Copper Belt Railroad, Salt Lake Mining Review 1901

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The Bingham Smelter and Copper Belt Railroad

(Salt Lake Mining Review, February 28, 1901)

The issue of the Bingham Bulletin of February 15 contained an excellent description and illustrated article on the mines of the Bingham Copper company, and the new Copper Belt railroad, which, through the courtesy of Editor B. Graham, we are able to reproduce, as follows:

The Bulletin this week presents a photographic view of improvements at the main lower entrance to the Bingham Copper & Gold company's mines; also a view on the new Copper Belt railroad, which yesterday afternoon began delivery of Bingham ores from the bins at the upper terminal--connected by a 600-foot gravity tramway with the lower tunnel--direct to the smelter at Bingham Junction.

A couple of weeks ago reference was made in these columns to a visit to the Bingham C. & G. mines, and a few notes referring to their general character and promising outlook given. Speaking more particularly, notes made at that time show that the ore occurs in an east and west bedded vein in a limestone formation, having an average dip to the north of 45 degrees. The lime belt is about 300 feet wide from north to south, and bounded on either side by quartzite. There are four distinct ore chimneys in the Bingham mine, separated by fissures perpendicular to the strike of the bedded vein. These fissures frequently carry ores in paying quantities for considerable distances north and south of the bedded vein, but more frequently to the north.

The present openings in the Bingham mine consist of the upper tunnel, or old Commercial level, which has its opening near the Old Jordan and Galena mines; the 187-foot level, and the lower tunnel level, 500 feet on dip of vein below the upper tunnel level, while there are fifteen intermediate or sub-levels which have been driven preparatory to working the mine on the caving system.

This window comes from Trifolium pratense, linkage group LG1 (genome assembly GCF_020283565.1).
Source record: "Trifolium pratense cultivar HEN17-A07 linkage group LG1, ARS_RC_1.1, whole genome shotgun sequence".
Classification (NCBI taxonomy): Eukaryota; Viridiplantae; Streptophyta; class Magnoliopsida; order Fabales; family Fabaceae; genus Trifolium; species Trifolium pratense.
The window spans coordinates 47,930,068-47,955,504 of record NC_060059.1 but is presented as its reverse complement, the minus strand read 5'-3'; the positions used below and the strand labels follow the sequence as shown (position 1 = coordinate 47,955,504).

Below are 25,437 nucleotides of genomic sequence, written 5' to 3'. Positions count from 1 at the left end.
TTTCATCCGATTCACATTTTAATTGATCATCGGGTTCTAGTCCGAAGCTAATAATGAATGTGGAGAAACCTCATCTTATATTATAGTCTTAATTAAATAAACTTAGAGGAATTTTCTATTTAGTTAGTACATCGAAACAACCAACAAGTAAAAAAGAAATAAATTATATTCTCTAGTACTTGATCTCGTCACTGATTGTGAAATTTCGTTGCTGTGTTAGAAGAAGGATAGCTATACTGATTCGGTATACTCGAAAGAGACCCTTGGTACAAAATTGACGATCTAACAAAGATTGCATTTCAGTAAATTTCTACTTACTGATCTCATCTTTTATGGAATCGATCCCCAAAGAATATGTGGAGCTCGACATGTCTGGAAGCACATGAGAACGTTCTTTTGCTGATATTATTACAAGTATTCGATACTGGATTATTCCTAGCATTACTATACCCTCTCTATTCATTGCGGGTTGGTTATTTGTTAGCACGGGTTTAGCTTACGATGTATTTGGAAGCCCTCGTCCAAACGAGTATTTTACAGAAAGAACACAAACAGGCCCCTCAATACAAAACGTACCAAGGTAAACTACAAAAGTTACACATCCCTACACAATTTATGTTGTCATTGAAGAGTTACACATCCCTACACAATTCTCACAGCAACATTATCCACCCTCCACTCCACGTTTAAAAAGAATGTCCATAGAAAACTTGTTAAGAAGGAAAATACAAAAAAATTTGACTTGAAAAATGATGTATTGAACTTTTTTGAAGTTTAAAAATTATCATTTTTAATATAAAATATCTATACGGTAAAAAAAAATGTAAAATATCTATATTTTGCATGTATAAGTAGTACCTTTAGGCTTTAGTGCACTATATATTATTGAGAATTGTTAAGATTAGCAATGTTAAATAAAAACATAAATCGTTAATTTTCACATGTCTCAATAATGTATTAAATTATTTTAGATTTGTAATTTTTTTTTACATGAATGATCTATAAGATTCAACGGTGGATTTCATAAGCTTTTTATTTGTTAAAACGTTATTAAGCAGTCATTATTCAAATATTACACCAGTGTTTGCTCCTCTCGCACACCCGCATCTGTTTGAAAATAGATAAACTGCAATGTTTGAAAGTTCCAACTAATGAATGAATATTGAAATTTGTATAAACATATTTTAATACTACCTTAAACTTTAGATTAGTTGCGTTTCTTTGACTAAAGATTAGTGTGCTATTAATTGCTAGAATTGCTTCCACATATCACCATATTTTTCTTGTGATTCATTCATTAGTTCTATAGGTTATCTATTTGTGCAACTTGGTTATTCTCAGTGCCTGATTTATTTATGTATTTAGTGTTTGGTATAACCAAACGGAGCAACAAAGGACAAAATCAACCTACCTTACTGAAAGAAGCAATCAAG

The sulphide ores begin just below the upper tunnel level, and are continuous to the lower tunnel level. There is little change in the character of the ore from the upper level to the tunnel level, or as depth is gained, excepting that the vein is more regular, while the ores carry a larger excess of iron and a decided increase in gold values.

The Bingham C. & G. mines seem in shape for more than meeting expectations that during their development were expressed or implied by the management; and now that the new smelter in connection has exceeded anticipations, it can safely be predicted results to follow are to compare favorably with the work of the Highland Boy. The "Old Reliable camp" seems at length nearing a realization of the measure of prominence and prosperity to which its great veins of mineral entitle it.

The Copper Belt railroad, construction work on which was begun about the 1st of December last, was yesterday practically completed to its upper terminal at the Bingham Copper & Gold company's mines; so that a steel car, carrying fifty tons, was in the afternoon loaded direct from the mine ore bins. All-rail connection (including in this sense a 600-foot gravity tramway) is thus established via the Copper Belt and Rio Grande Western railroads between the Bingham mines and the new smelter.

The Copper Belt railroad is only about three and one-half miles in length, yet is a conspicuous monument to mining camp enterprise and hustle. It is substantially constructed, on a 6 to 7 per cent. grade, necessitating the use of Shea engines. The bed of the old Rio Grande tramway, widened for a standard gauge track, was utilized as far as Bear fork. The business of the road will be ore hauling and up-freighting exclusively, and its ultimate capacity will exceed 1,000 tons of ore per day. It is understood that when wanted it will be used for transporting ores from the United States company's mines, to be delivered to the elevated bins at the mouth of Bear gulch via tunnel and bucket tram way.